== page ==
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1.  Molecular diagnostics for congenital hearing loss including 15 deafness genes using a next generation sequencing platform 
BMC Medical Genomics  2012;5:17.
Background
Hereditary hearing loss (HL) can originate from mutations in one of many genes involved in the complex process of hearing. Identification of the genetic defects in patients is currently labor intensive and expensive. While screening with Sanger sequencing for GJB2 mutations is common, this is not the case for the other known deafness genes (> 60). Next generation sequencing technology (NGS) has the potential to be much more cost efficient. Published methods mainly use hybridization based target enrichment procedures that are time saving and efficient, but lead to loss in sensitivity. In this study we used a semi-automated PCR amplification and NGS in order to combine high sensitivity, speed and cost efficiency.
Results
In this proof of concept study, we screened 15 autosomal recessive deafness genes in 5 patients with congenital genetic deafness. 646 specific primer pairs for all exons and most of the UTR of the 15 selected genes were designed using primerXL. Using patient specific identifiers, all amplicons were pooled and analyzed using the Roche 454 NGS technology. Three of these patients are members of families in which a region of interest has previously been characterized by linkage studies. In these, we were able to identify two new mutations in CDH23 and OTOF. For another patient, the etiology of deafness was unclear, and no causal mutation was found. In a fifth patient, included as a positive control, we could confirm a known mutation in TMC1.
Conclusions
We have developed an assay that holds great promise as a tool for screening patients with familial autosomal recessive nonsyndromal hearing loss (ARNSHL). For the first time, an efficient, reliable and cost effective genetic test, based on PCR enrichment, for newborns with undiagnosed deafness is available.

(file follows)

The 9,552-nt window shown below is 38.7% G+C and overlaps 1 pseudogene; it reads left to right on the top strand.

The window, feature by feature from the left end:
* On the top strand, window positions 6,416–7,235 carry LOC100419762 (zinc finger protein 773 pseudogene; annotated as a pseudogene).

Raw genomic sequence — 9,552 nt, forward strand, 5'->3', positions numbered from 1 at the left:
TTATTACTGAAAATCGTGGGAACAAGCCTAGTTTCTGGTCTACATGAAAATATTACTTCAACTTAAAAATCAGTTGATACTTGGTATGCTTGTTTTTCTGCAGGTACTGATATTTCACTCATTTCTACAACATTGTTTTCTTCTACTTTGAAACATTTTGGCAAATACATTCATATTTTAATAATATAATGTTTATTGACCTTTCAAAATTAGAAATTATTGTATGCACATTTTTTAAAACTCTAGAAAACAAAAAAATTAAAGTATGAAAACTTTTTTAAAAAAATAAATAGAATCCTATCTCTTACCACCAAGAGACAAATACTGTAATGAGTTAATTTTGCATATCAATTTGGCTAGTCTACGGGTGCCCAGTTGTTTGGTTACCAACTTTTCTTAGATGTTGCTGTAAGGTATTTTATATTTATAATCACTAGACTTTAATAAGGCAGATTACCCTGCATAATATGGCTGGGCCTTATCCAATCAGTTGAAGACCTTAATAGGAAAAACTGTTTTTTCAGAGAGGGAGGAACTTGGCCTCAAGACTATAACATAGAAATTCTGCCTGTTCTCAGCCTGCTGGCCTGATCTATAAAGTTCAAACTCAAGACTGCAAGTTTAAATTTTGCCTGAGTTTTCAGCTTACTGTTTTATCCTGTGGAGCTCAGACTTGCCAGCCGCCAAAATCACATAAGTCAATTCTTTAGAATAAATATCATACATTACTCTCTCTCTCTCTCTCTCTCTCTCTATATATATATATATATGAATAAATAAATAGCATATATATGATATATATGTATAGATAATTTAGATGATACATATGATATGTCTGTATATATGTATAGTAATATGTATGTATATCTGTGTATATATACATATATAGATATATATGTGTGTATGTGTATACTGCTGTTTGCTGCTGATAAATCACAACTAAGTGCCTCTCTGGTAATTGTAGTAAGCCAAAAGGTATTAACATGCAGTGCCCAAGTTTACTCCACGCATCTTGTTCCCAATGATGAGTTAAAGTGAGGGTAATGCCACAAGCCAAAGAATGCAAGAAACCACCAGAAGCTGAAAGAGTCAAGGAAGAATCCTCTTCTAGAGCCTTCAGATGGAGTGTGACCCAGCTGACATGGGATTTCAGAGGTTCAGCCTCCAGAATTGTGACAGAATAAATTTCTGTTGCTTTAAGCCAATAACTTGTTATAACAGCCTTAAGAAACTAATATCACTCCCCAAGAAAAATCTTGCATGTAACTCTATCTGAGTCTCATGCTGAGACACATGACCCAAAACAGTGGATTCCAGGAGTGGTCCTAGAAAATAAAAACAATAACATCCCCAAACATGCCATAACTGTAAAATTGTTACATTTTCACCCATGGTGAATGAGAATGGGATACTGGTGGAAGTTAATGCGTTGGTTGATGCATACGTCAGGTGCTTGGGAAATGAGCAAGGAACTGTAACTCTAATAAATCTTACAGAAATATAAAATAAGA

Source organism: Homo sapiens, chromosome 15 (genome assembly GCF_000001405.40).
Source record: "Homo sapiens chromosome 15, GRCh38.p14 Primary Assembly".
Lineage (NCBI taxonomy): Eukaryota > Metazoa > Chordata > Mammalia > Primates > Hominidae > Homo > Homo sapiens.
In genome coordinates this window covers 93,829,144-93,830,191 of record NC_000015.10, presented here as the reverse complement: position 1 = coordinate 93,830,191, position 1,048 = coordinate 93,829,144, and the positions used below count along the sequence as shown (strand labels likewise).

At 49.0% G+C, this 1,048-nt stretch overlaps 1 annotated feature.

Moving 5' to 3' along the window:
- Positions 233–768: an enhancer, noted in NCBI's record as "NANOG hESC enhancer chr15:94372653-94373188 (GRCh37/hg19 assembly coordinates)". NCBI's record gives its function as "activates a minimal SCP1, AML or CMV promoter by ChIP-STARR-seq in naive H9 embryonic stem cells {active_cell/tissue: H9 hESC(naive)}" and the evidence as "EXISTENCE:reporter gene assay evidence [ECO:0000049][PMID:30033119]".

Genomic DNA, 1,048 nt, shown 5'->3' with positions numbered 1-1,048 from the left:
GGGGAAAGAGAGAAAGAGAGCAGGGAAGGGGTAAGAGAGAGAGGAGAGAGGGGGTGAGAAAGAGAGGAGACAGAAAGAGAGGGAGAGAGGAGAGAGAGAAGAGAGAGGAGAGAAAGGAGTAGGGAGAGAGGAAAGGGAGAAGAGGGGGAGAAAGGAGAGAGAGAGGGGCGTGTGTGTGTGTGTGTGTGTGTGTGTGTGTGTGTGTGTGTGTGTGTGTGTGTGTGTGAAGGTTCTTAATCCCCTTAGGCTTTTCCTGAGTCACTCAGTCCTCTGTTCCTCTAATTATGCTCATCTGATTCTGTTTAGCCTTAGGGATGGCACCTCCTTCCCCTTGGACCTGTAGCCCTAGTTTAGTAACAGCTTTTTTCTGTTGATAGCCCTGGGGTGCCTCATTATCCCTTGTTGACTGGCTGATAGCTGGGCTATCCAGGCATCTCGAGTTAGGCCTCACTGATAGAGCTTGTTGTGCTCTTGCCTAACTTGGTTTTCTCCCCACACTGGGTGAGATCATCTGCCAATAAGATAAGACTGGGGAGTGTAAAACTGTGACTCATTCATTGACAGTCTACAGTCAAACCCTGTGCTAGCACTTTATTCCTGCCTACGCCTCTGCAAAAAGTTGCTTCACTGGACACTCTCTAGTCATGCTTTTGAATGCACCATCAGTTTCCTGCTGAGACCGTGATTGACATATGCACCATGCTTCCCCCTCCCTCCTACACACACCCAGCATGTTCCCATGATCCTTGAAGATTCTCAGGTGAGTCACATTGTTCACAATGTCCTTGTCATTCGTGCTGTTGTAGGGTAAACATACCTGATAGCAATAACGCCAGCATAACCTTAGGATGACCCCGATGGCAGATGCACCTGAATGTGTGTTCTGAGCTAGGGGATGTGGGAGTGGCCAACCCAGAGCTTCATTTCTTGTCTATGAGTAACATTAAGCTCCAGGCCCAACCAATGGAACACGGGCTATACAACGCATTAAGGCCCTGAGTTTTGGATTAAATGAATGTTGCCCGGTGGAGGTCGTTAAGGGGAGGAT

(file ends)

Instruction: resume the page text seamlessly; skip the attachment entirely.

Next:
doi:10.1186/1755-8794-5-17
PMCID: PMC3443074  PMID: 22607986
Deafness; Next generation sequencing; PCR based enrichment; Genetic diagnostics
2.  Reference Gene Selection for Insect Expression Studies Using Quantitative Real-Time PCR: The Head of the Honeybee, Apis mellifera, After a Bacterial Challenge 
In this study an important and often neglected aspect of gene expression studies in insects, the validation of appropriate reference genes with stable expression levels between sample groups, is addressed. Although in this paper the reference gene selection for the honeybee, Apis mellifera L. (Hymenoptera: Apidae) head was tested in the context of bacterial challenge with Escherichia coli, this work can serve as a resource to help select and screen insect reference genes for gene expression studies in any tissue and under any experimental manipulation. Since it is recommended to use multiple reference genes for accurate normalization, we analyzed the expression of eleven candidate reference genes in the honeybee head, for their potential use in the analysis of differential gene expression following bacterial challenge. Three software programs, BestKeeper, Normfinder and geNorm, were used to assess candidate reference genes. GeNorm recommended the use of four reference genes. Both geNorm and Normfinder identified the genes GAPDH, RPS18, actin and RPL13a as the most stable ones, only differing in their ranking order. BestKeeper identified RPS18 as being the reference gene with the least overall variation, but also actin and GAPDH were found to be the second and third most stable expressed gene. By a combination of three software programs the genes actin, RPS18 and GAPDH were found suitable reference genes in the honeybee head in the context of bacterial infection.
doi:10.1673/031.008.3301
PMCID: PMC3061606
insect immunity; neuro-immunity; housekeeping genes; normalization; variability; transcription

Results 1-2 (2)